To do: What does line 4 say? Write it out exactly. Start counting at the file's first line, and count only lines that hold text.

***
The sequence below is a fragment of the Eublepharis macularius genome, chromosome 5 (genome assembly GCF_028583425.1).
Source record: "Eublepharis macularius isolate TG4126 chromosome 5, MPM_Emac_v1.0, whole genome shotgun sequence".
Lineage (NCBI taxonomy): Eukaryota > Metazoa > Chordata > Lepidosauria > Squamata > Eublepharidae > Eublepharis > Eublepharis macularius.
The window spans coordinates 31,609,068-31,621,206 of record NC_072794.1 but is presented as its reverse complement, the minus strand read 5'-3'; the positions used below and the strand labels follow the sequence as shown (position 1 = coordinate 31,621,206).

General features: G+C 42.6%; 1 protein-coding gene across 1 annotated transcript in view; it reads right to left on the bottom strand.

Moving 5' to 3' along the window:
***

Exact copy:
The window spans coordinates 31,609,068-31,621,206 of record NC_072794.1 but is presented as its reverse complement, the minus strand read 5'-3'; the positions used below and the strand labels follow the sequence as shown (position 1 = coordinate 31,621,206).